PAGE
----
Speech-language pathologist Claire Herring urges people to think of the brain as a muscle. A 2011 MIT study suggested that the typical brain can respond to challenges by reorganizing itself and developing new capabilities—not unlike what happens when you work to build muscle at the gym.

Herring is the creator of Daisy Brains, cognitive games created to boost women’s memory, as well as problem-solving and creative-thinking skills. “Cognitive abilities, such as reasoning, memory, attention and sensory processing, can be improved with brain training and healthy habits,” Herring explains. “This can lead to more accurate recall, quicker processing and easier learning.”

There are many different ways that people can exercise their brains, Herring says. For example, solve the following problem that tests your ability to use deductive reasoning: It is night, and the electricity has gone out. You have a candle, a gasoline lamp and a wood-burning stove. You have only a single match. What do you light first? (Answer: The match.)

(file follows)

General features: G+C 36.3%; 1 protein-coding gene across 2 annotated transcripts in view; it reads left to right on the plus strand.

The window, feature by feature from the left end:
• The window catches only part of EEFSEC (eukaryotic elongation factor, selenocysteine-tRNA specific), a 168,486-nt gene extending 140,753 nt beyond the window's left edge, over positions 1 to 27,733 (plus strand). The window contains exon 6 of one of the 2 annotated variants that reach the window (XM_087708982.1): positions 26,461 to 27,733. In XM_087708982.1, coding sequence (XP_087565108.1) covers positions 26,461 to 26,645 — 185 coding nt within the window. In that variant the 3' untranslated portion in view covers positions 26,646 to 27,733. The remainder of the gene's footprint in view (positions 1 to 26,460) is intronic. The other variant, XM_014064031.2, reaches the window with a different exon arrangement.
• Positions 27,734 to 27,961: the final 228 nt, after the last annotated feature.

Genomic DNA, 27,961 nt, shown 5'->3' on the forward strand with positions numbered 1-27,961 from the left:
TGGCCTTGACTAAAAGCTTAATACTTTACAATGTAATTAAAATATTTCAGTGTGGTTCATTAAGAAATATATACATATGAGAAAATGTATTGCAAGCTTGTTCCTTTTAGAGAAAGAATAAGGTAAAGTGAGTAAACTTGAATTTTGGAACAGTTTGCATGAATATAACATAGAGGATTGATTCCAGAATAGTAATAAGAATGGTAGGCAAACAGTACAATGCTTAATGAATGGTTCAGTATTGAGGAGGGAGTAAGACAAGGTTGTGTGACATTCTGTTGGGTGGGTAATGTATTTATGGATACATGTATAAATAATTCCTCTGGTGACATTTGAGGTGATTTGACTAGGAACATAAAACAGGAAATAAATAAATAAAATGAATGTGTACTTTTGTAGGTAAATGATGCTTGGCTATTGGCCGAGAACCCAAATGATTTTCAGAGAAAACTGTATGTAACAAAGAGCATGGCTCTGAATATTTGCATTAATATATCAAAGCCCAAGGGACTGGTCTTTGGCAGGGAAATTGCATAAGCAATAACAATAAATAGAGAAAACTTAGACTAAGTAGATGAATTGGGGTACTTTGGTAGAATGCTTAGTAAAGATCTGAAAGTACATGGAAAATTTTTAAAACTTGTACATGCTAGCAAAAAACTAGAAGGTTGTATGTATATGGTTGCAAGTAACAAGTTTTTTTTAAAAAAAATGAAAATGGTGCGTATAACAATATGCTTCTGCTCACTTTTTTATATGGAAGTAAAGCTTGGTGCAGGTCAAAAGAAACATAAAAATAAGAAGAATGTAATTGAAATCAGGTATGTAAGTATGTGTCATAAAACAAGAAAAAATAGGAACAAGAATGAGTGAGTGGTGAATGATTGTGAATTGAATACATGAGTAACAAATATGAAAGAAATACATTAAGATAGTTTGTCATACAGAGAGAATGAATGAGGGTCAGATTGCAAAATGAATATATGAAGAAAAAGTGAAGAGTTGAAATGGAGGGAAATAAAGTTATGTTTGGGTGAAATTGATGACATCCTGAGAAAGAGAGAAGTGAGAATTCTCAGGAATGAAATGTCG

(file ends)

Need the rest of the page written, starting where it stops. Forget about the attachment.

The way this challenge works is that as you puzzle out the solution to the problem, your brain gets a regenerative workout. “The brain has the ability to continue to develop through all stages of life,” Herring says. That’s why it’s important we challenge it with lots of different kinds of workouts each and every day. The good thing is, you’ll never have to break a sweat.